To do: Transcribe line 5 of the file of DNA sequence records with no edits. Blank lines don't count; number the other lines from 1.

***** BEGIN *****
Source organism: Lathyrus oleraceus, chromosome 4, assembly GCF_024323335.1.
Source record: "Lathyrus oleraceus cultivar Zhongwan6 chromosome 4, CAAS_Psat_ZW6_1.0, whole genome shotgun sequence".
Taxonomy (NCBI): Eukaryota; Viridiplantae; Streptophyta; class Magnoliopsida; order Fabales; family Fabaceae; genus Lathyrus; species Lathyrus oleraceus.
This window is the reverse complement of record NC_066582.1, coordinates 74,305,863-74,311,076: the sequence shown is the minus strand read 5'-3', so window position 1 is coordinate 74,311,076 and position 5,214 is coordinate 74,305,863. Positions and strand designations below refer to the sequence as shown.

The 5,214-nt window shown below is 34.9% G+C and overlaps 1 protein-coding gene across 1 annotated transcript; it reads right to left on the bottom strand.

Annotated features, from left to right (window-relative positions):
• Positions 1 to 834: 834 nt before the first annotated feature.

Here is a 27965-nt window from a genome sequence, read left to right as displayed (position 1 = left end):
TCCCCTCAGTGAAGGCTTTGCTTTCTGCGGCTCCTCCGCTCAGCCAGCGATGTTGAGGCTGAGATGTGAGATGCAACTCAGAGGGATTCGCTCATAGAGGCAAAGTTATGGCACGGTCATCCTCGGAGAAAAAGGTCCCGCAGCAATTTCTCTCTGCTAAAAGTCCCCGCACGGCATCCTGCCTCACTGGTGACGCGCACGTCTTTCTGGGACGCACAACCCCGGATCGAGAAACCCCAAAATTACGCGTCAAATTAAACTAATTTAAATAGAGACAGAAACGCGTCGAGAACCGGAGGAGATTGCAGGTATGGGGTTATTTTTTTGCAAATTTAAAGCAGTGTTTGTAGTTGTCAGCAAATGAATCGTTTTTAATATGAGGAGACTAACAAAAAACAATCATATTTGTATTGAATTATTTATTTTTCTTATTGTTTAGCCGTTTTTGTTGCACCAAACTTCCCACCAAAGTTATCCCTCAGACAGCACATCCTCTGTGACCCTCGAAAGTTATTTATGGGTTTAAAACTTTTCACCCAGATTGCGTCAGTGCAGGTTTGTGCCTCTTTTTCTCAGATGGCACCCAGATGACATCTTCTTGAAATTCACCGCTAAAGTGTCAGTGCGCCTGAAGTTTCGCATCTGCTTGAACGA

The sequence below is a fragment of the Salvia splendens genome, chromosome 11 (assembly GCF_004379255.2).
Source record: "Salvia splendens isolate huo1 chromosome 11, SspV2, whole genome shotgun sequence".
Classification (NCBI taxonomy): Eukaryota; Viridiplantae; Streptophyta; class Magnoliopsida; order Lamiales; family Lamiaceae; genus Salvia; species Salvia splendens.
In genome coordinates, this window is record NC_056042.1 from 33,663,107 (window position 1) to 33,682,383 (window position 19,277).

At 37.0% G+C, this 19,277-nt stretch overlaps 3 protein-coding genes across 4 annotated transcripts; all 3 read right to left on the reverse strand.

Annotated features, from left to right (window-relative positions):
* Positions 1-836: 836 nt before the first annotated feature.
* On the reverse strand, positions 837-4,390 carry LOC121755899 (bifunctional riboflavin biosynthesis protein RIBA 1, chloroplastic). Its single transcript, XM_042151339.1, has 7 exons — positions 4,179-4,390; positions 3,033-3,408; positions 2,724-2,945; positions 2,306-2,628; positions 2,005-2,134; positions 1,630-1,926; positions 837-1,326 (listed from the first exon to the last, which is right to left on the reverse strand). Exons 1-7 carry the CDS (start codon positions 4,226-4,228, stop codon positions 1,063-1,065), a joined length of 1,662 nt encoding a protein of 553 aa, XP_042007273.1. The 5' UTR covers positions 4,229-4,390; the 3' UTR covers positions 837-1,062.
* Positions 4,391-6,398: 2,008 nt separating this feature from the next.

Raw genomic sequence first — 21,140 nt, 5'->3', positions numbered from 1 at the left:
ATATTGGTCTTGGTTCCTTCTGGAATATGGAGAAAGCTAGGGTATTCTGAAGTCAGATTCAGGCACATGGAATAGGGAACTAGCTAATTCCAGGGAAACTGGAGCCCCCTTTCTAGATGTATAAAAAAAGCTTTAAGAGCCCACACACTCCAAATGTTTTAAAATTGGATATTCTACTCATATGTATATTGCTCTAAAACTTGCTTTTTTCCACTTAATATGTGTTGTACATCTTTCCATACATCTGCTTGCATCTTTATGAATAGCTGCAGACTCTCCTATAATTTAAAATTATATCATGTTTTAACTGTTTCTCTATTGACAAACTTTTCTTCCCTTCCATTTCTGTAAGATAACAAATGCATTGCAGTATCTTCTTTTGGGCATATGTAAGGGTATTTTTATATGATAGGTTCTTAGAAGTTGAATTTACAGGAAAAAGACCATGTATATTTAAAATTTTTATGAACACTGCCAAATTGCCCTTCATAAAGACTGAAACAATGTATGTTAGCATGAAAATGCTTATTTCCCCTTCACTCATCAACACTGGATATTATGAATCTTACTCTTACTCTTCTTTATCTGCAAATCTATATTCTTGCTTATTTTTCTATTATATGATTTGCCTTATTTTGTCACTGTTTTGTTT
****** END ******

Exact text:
The 5,214-nt window shown below is 34.9% G+C and overlaps 1 protein-coding gene across 1 annotated transcript; it reads right to left on the bottom strand.